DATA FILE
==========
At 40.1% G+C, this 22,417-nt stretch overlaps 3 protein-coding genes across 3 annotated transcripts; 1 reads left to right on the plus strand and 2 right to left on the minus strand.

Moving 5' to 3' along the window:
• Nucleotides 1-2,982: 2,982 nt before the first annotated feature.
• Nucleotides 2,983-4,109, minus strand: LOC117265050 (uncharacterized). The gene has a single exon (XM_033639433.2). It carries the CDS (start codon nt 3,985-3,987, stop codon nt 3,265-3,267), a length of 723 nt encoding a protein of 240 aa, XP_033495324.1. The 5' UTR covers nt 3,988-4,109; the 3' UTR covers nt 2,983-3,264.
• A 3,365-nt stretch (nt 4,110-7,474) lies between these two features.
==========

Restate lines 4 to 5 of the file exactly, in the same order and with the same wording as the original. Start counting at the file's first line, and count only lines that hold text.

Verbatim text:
• Nucleotides 2,983-4,109, minus strand: LOC117265050 (uncharacterized). The gene has a single exon (XM_033639433.2). It carries the CDS (start codon nt 3,985-3,987, stop codon nt 3,265-3,267), a length of 723 nt encoding a protein of 240 aa, XP_033495324.1. The 5' UTR covers nt 3,988-4,109; the 3' UTR covers nt 2,983-3,264.
• A 3,365-nt stretch (nt 4,110-7,474) lies between these two features.